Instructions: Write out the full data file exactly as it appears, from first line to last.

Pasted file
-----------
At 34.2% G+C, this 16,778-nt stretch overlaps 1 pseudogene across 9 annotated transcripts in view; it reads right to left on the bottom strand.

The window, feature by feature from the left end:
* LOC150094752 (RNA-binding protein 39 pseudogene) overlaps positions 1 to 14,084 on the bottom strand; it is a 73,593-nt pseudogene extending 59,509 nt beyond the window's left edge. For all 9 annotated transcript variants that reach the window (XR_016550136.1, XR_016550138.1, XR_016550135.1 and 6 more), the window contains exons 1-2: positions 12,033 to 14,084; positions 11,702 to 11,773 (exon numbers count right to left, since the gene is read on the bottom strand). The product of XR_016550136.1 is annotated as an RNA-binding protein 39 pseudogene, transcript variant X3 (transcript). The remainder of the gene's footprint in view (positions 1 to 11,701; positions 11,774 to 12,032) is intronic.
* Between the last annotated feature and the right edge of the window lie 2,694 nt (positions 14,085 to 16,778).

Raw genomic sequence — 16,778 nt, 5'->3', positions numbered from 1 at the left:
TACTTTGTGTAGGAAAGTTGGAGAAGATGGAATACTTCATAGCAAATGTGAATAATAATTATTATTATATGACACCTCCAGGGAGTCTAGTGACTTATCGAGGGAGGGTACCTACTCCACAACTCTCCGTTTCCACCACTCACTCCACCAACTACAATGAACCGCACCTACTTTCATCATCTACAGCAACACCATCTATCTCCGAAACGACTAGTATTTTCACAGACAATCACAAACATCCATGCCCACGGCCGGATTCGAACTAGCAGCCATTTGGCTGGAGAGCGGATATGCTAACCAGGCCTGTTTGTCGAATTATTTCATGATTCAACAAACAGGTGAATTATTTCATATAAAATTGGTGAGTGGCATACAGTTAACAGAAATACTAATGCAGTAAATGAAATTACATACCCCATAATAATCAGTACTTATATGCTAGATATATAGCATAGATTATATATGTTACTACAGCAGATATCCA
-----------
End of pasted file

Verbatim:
At 34.2% G+C, this 16,778-nt stretch overlaps 1 pseudogene across 9 annotated transcripts in view; it reads right to left on the bottom strand.

The window, feature by feature from the left end:
* LOC150094752 (RNA-binding protein 39 pseudogene) overlaps positions 1 to 14,084 on the bottom strand; it is a 73,593-nt pseudogene extending 59,509 nt beyond the window's left edge. For all 9 annotated transcript variants that reach the window (XR_016550136.1, XR_016550138.1, XR_016550135.1 and 6 more), the window contains exons 1-2: positions 12,033 to 14,084; positions 11,702 to 11,773 (exon numbers count right to left, since the gene is read on the bottom strand). The product of XR_016550136.1 is annotated as an RNA-binding protein 39 pseudogene, transcript variant X3 (transcript). The remainder of the gene's footprint in view (positions 1 to 11,701; positions 11,774 to 12,032) is intronic.
* Between the last annotated feature and the right edge of the window lie 2,694 nt (positions 14,085 to 16,778).

Raw genomic sequence — 16,778 nt, 5'->3', positions numbered from 1 at the left:
TACTTTGTGTAGGAAAGTTGGAGAAGATGGAATACTTCATAGCAAATGTGAATAATAATTATTATTATATGACACCTCCAGGGAGTCTAGTGACTTATCGAGGGAGGGTACCTACTCCACAACTCTCCGTTTCCACCACTCACTCCACCAACTACAATGAACCGCACCTACTTTCATCATCTACAGCAACACCATCTATCTCCGAAACGACTAGTATTTTCACAGACAATCACAAACATCCATGCCCACGGCCGGATTCGAACTAGCAGCCATTTGGCTGGAGAGCGGATATGCTAACCAGGCCTGTTTGTCGAATTATTTCATGATTCAACAAACAGGTGAATTATTTCATATAAAATTGGTGAGTGGCATACAGTTAACAGAAATACTAATGCAGTAAATGAAATTACATACCCCATAATAATCAGTACTTATATGCTAGATATATAGCATAGATTATATATGTTACTACAGCAGATATCCA